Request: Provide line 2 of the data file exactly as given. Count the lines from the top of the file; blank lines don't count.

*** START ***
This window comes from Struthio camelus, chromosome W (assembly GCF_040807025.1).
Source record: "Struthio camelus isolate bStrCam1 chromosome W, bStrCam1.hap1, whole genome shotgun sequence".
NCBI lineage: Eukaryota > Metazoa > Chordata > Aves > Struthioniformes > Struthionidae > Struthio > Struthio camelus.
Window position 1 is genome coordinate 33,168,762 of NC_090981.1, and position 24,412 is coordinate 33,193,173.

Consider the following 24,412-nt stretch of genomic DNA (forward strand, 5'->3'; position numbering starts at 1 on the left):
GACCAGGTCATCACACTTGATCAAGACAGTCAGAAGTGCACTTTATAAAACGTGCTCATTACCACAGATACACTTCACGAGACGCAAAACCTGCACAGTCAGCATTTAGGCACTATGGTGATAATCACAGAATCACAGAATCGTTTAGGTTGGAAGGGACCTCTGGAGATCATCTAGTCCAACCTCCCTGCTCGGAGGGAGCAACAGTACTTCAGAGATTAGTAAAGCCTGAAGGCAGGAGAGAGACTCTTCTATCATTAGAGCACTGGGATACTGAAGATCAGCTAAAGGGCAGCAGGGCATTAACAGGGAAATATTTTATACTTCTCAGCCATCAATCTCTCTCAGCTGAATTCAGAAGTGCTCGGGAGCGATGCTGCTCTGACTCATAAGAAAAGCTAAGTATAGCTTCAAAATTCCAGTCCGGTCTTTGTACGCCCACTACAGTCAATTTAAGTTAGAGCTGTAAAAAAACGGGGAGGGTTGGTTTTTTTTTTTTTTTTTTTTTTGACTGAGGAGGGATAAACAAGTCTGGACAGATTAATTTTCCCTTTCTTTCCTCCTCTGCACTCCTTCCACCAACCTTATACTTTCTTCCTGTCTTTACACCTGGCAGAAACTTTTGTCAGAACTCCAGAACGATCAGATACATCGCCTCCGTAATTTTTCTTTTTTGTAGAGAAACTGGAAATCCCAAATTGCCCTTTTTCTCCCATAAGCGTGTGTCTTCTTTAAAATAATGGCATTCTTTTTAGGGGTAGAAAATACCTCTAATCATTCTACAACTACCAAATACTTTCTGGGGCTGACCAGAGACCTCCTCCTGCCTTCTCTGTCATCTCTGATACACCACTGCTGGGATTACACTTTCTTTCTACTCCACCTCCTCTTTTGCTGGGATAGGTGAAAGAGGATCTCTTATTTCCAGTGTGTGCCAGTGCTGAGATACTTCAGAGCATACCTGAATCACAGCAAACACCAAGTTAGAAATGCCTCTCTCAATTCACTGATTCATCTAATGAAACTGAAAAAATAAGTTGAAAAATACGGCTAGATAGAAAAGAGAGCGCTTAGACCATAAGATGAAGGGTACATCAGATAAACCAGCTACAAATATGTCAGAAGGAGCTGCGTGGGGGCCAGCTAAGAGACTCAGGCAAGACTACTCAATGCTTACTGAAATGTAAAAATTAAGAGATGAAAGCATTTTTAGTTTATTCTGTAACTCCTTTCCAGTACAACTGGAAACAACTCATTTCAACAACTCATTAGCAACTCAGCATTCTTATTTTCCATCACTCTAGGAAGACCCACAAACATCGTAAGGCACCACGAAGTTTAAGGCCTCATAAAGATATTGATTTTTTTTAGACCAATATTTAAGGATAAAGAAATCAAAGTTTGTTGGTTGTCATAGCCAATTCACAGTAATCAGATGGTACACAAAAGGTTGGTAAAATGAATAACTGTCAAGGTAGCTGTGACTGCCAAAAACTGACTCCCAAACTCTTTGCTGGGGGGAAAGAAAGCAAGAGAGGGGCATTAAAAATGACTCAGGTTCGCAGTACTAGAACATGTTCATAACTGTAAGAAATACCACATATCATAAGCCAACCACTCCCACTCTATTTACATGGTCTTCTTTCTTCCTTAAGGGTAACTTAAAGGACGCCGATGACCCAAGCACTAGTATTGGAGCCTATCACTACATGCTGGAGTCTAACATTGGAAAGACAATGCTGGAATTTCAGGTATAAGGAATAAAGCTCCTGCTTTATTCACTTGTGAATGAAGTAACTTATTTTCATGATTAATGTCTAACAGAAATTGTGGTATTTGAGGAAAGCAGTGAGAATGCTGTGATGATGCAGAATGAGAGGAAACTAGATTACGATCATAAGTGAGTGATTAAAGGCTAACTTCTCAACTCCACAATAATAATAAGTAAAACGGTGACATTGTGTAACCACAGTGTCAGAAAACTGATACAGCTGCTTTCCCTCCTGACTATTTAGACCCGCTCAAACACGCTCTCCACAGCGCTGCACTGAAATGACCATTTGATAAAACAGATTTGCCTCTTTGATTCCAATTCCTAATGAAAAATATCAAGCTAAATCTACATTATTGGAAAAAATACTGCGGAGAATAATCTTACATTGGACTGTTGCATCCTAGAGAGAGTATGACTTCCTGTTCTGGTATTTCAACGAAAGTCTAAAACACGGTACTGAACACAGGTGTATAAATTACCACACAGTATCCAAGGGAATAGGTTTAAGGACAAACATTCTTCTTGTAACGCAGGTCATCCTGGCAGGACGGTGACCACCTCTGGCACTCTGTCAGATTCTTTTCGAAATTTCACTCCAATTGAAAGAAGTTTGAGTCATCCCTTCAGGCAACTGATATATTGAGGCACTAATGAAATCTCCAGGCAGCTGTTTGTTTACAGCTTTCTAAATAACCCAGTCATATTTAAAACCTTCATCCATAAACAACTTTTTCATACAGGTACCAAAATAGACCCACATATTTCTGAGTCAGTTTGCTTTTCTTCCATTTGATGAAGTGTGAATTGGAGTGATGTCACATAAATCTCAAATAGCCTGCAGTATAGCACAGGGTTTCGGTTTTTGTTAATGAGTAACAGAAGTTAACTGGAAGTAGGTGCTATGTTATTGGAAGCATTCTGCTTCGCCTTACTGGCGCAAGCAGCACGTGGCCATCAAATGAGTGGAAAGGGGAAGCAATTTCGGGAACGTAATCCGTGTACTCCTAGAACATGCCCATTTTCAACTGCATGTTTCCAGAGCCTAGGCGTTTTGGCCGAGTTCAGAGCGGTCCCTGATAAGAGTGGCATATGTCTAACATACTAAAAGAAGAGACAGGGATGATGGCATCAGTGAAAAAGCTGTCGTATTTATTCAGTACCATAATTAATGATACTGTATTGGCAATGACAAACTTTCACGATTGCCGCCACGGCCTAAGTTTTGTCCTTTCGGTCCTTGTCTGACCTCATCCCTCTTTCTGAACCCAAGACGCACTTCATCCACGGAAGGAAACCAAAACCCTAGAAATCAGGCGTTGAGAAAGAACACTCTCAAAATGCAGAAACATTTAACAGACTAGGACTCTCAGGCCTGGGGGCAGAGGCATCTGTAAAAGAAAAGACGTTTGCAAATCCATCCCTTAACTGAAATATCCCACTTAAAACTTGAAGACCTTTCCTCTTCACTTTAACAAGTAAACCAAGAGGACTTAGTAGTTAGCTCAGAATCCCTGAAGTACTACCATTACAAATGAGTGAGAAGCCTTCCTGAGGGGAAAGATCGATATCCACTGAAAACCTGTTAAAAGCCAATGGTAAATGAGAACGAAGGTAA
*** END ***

Source record: "Struthio camelus isolate bStrCam1 chromosome W, bStrCam1.hap1, whole genome shotgun sequence".